Yes, there is no doubt that pots are super safe for aquarium plants. Moreover, pots are a suitable option for specific aquatic setups, but you need to consider the following to prevent any damage or loss to your aquarium plants:

  • It’s crucial to choose pots made from non-toxic materials.
  • Monitor plant health to prevent root entanglement or overcrowding within the pot.
  • As you know, pots do not hold as much water as aquariums can, so it’s important to keep balancing the water level of pots. So, make sure that the water level within the pot stays either at the base of your plant or just slightly below it to prevent drowning or overwatering.
  • Always try to use pots that have drainage holes. Also, I prefer to use potted media that has sphagnum peat moss rather than soil. In this way, your aquarium plant will get enough oxygen.

Thus, pots provide containment and control over aquarium plants’ growth if they are properly used inside the aquarium. Ultimately, the choice depends on the needs of the plants and the preferences of the aquarists for aquascaping.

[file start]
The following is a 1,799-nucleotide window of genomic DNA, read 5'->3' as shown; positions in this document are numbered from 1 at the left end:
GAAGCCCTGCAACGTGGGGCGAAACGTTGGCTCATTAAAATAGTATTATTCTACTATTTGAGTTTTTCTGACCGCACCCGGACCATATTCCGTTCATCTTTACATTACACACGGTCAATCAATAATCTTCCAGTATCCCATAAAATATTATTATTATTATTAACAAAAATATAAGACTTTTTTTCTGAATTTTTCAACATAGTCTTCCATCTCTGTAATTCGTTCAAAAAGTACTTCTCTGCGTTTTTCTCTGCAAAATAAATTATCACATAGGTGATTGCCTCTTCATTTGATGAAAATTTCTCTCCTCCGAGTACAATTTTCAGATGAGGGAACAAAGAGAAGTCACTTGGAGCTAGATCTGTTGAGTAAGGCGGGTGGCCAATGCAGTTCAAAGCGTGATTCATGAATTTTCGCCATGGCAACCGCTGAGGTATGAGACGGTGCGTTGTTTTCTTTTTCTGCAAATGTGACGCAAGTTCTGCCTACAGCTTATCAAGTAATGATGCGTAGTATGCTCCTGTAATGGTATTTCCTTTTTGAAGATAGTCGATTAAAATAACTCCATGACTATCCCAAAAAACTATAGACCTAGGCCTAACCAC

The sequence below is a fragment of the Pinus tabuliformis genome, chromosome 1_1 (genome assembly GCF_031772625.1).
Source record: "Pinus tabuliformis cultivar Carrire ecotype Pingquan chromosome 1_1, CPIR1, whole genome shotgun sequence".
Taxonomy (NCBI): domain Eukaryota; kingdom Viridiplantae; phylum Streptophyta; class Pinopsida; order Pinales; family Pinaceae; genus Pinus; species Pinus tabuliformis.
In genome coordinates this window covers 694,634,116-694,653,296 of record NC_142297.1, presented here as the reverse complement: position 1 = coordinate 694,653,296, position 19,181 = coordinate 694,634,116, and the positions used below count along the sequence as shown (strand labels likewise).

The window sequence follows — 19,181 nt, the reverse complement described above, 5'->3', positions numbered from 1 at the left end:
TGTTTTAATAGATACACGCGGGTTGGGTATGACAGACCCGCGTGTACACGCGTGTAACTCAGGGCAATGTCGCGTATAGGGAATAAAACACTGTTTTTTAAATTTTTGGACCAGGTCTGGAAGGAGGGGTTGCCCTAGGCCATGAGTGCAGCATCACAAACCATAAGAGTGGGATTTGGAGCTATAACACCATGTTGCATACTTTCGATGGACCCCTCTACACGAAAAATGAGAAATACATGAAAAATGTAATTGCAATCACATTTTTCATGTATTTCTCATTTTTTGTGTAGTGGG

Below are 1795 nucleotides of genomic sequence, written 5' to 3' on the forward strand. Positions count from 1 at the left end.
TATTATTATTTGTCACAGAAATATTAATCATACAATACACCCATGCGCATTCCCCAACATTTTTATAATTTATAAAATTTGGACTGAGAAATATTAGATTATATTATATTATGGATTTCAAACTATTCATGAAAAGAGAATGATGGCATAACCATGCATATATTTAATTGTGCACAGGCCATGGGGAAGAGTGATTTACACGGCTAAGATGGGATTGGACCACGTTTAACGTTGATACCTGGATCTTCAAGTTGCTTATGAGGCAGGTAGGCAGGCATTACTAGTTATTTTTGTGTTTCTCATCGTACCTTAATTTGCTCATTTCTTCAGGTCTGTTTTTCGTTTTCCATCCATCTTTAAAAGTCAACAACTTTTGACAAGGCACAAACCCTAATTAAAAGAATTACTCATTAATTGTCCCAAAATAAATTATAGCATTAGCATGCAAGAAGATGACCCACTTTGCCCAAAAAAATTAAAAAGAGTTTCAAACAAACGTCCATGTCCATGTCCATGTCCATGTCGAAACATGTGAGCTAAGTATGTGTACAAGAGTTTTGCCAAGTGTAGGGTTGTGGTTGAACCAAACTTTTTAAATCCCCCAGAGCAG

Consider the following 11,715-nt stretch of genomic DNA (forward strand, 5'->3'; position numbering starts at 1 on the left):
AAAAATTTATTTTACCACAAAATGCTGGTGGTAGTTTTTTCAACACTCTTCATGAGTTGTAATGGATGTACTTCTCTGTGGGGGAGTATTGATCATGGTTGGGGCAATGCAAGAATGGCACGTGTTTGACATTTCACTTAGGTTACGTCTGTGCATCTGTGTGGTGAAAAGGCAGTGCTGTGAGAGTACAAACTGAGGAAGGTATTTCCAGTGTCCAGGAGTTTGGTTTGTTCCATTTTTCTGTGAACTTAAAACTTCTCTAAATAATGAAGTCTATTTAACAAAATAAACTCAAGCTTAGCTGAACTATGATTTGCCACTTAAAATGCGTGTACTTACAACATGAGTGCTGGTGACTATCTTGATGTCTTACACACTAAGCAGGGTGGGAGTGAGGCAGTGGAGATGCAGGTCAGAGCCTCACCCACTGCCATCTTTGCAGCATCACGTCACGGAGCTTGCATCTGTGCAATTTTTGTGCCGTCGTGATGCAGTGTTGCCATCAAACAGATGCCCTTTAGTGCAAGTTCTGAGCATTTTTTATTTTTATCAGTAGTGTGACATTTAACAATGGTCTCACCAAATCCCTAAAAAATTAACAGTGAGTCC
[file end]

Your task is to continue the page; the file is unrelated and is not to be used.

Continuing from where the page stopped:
What types of pots are safe to use for aquarium plants?

leave aquarium plants in pots

Pots made from synthetic materials like polypropylene, PVC, and polystyrene are generally safe and suitable for aquarium plants. These materials are commonly used inside the aquatic setup and sound relatively safer than others. Furthermore, these pots lack harmful chemicals.

You can easily sterilize them with just boiled water. If you want to use pots made up of plastic, glass, and ceramic, you can use them for your aquarium plants. However, to prevent corrosion on these pots, it’s necessary to apply a sealant on them.